Book Review: Community College Companion

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“Everything You Wanted to Know About Succeeding in a Two-Year School”

Two-year schools, sometimes called junior colleges, technical schools and most commonly community colleges, are an important part of the higher education spectrum with some 1,200 such institutions in operation across the country. These schools help prepare students for new careers and are also a good starting point for students who plan to pursue a four-year degree.

Earlier this month, I was offered a review copy of Mark C. Rowh’s book, “Community College Companion,” and decided to read it for two reasons: a number of our readers are interested in community colleges and it also reminded me of my own educational path: I began my pursuit of a B.S. in Business Administration at a community college and transferred to a state college where I earned my degree. Yes, I can personally testify that community colleges can be an excellent way to go and, judging by their booming enrollment levels, are a desirable option for many students.

Dr. Rowh’s Community College Companion (2010 | Jist Works) is a 240-page guide to help students navigate the two-year school process. Rowh leaves nothing out: he takes the reader from considering the idea of taking the community college route, to applying, the community college experience, study tips, selecting a major, transfer to a four-year college and beyond. Throughout his guidebook, Rowh offers “Voices of Experience” pull quotes, detailing what community college students, administrators and instructors have to share about the topic at hand.

So, why would anyone consider a community college in the first place? A number of reasons including:

Reasonable college costs — Community colleges cost less, far less than most four-year institutions. Importantly for some, college costs can be covered by Pell Grants, removing a significant financial burden off of the shoulders of families.

Open enrollment — Most two-year schools offer open enrollment with no SAT tests or letters of recommendation needed to apply. An admissions application followed by obtaining high school transcripts is usually all that is needed to help students enroll.

Motivated instructors — Rowh had this to say about community college instructors: “Community colleges are filled with people who truly care about students.” (see page 9) I’m not sure I agree with this statement, especially if that means professors at four-year schools don’t have the best interests of their students in mind. Plus, my own experience (long ago) showed that a number of adjunct faculty were clearly preoccupied with their careers and were teaching on the side.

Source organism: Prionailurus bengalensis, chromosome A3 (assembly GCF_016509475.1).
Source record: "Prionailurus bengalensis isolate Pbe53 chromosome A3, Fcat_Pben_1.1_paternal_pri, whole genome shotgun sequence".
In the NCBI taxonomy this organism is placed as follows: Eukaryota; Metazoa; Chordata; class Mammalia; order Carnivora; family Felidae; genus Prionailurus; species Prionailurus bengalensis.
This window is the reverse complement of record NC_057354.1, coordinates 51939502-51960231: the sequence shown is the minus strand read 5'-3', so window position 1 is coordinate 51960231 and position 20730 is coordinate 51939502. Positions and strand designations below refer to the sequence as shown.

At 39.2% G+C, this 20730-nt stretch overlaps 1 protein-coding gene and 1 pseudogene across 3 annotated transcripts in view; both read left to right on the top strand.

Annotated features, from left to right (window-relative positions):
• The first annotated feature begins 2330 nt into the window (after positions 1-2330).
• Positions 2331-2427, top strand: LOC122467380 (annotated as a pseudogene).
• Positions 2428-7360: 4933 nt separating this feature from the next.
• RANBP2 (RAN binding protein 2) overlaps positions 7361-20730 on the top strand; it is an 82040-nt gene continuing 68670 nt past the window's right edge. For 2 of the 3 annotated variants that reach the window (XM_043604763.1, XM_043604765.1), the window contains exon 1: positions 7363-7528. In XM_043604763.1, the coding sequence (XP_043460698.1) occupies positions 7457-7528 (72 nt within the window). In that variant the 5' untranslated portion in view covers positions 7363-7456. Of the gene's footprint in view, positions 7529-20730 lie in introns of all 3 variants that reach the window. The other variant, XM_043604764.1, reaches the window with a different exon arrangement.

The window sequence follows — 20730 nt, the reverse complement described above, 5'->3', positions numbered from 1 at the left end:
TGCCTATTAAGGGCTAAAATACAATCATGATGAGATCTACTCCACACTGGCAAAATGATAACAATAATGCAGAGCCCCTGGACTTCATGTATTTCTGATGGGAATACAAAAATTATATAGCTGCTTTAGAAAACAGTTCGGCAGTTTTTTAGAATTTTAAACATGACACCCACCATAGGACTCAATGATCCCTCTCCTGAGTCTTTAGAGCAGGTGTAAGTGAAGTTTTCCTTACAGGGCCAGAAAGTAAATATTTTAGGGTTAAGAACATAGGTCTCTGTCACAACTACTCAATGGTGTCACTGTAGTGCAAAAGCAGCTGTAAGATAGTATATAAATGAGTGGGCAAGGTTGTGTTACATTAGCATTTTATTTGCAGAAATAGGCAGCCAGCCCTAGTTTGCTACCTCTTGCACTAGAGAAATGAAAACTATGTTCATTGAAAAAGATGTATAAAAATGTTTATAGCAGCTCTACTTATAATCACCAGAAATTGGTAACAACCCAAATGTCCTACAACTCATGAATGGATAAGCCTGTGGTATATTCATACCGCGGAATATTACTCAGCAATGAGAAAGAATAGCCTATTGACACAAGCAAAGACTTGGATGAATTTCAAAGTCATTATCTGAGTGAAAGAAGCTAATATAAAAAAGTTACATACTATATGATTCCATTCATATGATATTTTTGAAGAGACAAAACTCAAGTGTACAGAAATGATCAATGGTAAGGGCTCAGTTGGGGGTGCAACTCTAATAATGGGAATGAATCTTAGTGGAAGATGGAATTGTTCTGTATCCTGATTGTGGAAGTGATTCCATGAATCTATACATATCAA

Career preparation — Community colleges offer a number of two-year degrees, but they also offer training leading to certification. Those programs, usually a year or shorter, have allowed laid off workers and career changers make an important transition in their lives.

College transfer — Important for a lot of community college students is being able to transfer their credits to a four-year college. Rowh covers that option in Chapter 10, emphasizing to students to take the right classes while at community college including those that can be transferred. He offers guidance on how to prepare to transfer including targeting those schools likely to accept community college credits.

Rowh advises students to make the most of their community college experience by connecting with other students and their professors, joining clubs and giving back to their schools. Some schools have student ambassador programs where students liaise with the community to advocate on behalf of community colleges.

Does Rowh’s guidebook succeed in making a case for two-year schools? Definitely. And, it offers more than enough hand-holding to cover every conceivable topic related to applying, studying, succeeding and completing a program. While not every community college is the same, most are very affordable which counts for a lot in today’s tough economy.

Related Reading

Are Community Colleges the Way of the Future?

Is Axia America’s National Community College?

Low Income Students Ditching College

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Categories: Book Reviews